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  1. #1
    MHF Contributor chiph588@'s Avatar
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    Euler Product

    Show $\displaystyle \displaystyle{\prod_{p\equiv1\;(4)}\frac{p^3+1}{p^ 3-1} = \frac{105}{4\pi^3}\zeta(3)} $ and $\displaystyle \displaystyle{\prod_{p\equiv3\;(4)}\frac{p^3+1}{p^ 3-1} = \frac{28}{\pi^3}\zeta(3)} $.
    Last edited by chiph588@; Jul 16th 2010 at 12:47 PM.
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  2. #2
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    Quote Originally Posted by chiph588@ View Post
    Show $\displaystyle \prod_{p\equiv1\;(4)}\frac{p^3+1}{p^3-1} = \frac{105}{4\pi^3}\zeta(3) $ and $\displaystyle \prod_{p\equiv3\;(4)}\frac{p^3+1}{p^3-1} = \frac{28}{\pi^3}\zeta(3) $.


    I consider

    $\displaystyle \ F(s) = \big{ \frac{1}{1^s} - \frac{1}{3^s} + \frac{1}{5^s} - ... } = \displaystyle{\sum_{k=0}^{\infty} } \frac{(-1)^k}{(2k+1)^s}$ which is similar to zeta function .

    I find that it can be ' factorised ' in this form :


    $\displaystyle \left( \displaystyle{\prod_{p\equiv 1(4)}} ( 1 - \frac{1}{p^s} ) \displaystyle{\prod_{p\equiv 3(4)}} ( 1 + \frac{1}{p^s} ) \right)^{-1} ~~~~~ (1) $

    The reason is when we expand the product from RHS we obtain something like :


    $\displaystyle \displaystyle{ \prod_{1(4)}} ( 1 + \frac{1}{p^s } + ... ) \prod_{3(4)} ( 1 - \frac{1}{p^s } + ... ) $

    For a number $\displaystyle n $ if it is $\displaystyle 1 \bmod{4} $ , no matter how many primes $\displaystyle 3\bmod{4}$ it contains , the number must be even , and for $\displaystyle n \equiv 3 \bmod{4} $ , we conclude that the number of primes $\displaystyle 3\bmod{4} $ as factors must be odd , so we have this formula (1) .



    Together with $\displaystyle \zeta(s) = \left( \displaystyle{\prod_p} ( 1 - \frac{1}{p^s} ) \right) ^{-1} $

    $\displaystyle = \frac{1}{1 - \frac{1}{2^s} } \left( \displaystyle{\prod_{p\equiv 1(4)}} ( 1 - \frac{1}{p^s} ) \displaystyle{ \prod_{p \equiv 3(4) }} ( 1 - \frac{1}{p^s} ) \right) ^{-1} $

    We obtain , by division :

    $\displaystyle \boxed{ \prod_{p \equiv 3(4) } \frac{p^s+1 }{ p^s - 1 } = ( 1 - \frac{1}{2^s} ) ~ \frac{ \zeta(s) }{ F(s) } } $

    Also , we have

    $\displaystyle \left( \frac{ 2^s + 1 }{2^s - 1 } \right) \displaystyle{ \prod_{p \equiv 1(4) }} \frac{ 1 + \frac{1}{p^s} }{ 1 - \frac{1}{p^s} } \displaystyle{\prod_{p \equiv 3(4) }} \frac{ 1 + \frac{1}{p^s} }{ 1 - \frac{1}{p^s} } $

    $\displaystyle = \frac{ \zeta^2(s) }{\zeta(2s ) }$ so we obtain

    $\displaystyle \boxed{ \prod_{p \equiv 1(4) } \frac{ p^s + 1 }{ p^s - 1 } = \frac{1}{ 1 + \frac{1}{2^s } } ~ \frac{ \zeta(s) F(s) }{ \zeta(2s) }}$


    I don't know the value of $\displaystyle F(3) $ but from your writing , it should be $\displaystyle \frac{\pi^3}{32} $ and if I remember correctly , $\displaystyle \zeta(6) = \frac{\pi^6}{945} $ we should have

    $\displaystyle \displaystyle{ \prod_{p \equiv 1(4) }} \frac{ p^3 + 1 }{ p^3 - 1 } } = \frac{8}{9} ~ \frac{\pi^3}{32 } ~ \frac{945}{\pi^6} ~ \zeta(3) $

    $\displaystyle = \frac{ 105}{4 \pi^3 } ~ \zeta(3) $ , it looks ok to me ...

    Remarks : I've read a book by Euler , called Introduction to Analysis of the Infinite , in this book he really introduced a method of evaluating $\displaystyle F(2n-1) $ ( of course , in the mean time , he evaluated $\displaystyle \zeta(2n) $ , too ) but i forgot this method , recently i got another method using Fourier Analysis , I guess you experts are using this skilfully .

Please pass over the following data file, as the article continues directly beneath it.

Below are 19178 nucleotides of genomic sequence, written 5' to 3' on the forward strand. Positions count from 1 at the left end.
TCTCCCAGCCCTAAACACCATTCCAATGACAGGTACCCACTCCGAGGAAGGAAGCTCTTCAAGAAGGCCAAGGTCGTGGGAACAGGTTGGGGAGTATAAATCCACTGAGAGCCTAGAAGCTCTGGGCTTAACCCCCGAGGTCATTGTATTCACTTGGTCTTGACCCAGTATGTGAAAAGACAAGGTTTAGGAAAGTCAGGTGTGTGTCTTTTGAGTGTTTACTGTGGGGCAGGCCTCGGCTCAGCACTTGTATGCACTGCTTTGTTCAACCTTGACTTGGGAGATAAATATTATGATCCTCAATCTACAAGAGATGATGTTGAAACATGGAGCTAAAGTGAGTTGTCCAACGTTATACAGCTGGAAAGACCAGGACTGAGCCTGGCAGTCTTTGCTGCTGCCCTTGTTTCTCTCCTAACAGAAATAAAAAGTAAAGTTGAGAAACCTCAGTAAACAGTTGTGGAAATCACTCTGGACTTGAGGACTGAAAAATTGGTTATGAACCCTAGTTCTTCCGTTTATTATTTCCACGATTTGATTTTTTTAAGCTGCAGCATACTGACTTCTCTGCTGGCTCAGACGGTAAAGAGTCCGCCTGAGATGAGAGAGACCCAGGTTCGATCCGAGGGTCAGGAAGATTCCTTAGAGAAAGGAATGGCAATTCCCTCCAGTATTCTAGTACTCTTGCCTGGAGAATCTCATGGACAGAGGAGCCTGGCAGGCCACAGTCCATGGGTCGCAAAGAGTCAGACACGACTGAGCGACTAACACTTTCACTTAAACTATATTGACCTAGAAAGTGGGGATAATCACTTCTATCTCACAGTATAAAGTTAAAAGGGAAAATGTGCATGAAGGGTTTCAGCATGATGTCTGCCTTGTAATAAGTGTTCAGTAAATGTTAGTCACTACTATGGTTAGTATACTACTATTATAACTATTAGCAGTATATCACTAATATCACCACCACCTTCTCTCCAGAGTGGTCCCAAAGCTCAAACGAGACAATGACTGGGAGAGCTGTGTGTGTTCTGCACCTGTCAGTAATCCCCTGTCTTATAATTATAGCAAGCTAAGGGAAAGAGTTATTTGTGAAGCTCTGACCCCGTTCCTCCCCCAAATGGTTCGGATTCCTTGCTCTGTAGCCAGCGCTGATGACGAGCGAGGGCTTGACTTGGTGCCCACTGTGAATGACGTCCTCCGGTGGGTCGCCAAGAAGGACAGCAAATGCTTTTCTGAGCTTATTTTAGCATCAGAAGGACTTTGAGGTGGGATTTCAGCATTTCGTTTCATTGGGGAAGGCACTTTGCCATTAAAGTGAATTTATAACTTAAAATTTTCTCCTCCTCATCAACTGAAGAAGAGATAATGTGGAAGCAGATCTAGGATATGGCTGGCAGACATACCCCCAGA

Last edited by simplependulum; Jul 16th 2010 at 12:45 AM.
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  3. #3
    MHF Contributor chiph588@'s Avatar
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    Very good!

    It can be shown $\displaystyle F(2k+1)=\displaystyle{{{{({-1})^k}{E_{2k}}{\pi^{2k+1}} \over {4^{k+1}}(2k!)}}} $, where $\displaystyle E_{n} $ are the Euler Numbers.

    -------

    Also if anyone didn't follow the first step, $\displaystyle F(s)=\displaystyle{\sum_{k=0}^{\infty} } \frac{(-1)^k}{(2k+1)^s} = \displaystyle{\prod_p} \left(1+(-1)^{(p-1)/2}p^{-s}\right)^{-1} = \left( \displaystyle{\prod_{p\equiv 1(4)}} ( 1 - p^{-s}) \displaystyle{\prod_{p\equiv 3(4)}} ( 1 + p^{-s} ) \right)^{-1} $.

    The second equality comes from the fact that $\displaystyle F(s) = \displaystyle{\sum_{n=0}^{\infty} } \frac{\chi(n)}{n^s} $, where $\displaystyle \chi(n)=\begin{cases} (1)^{(n-1)/2} ,\;\;\text{if }n\text{ is odd}\\0,\;\;\text{if }n\text{ is even}\end{cases} $

    Now observe $\displaystyle \chi(n) $ is completely multiplicative so we can transform $\displaystyle F(s) $ into its Euler Product representaion.
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  4. #4
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    Oh , is $\displaystyle \chi(n)$ the Dirichlet function ? I first saw it in the later part of a book about elementary number theory .
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  5. #5
    MHF Contributor chiph588@'s Avatar
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    Quote Originally Posted by simplependulum View Post
    Oh , is $\displaystyle \chi(n)$ the Dirichlet function ? I first saw it in the later part of a book about elementary number theory .
    Sort of... it's not the but rather a Dirichlet character.

    The link I provided goes in depth and has tables for you to see, but this particular $\displaystyle \chi(n) $ is the only non-principle character modulo $\displaystyle 4 $.
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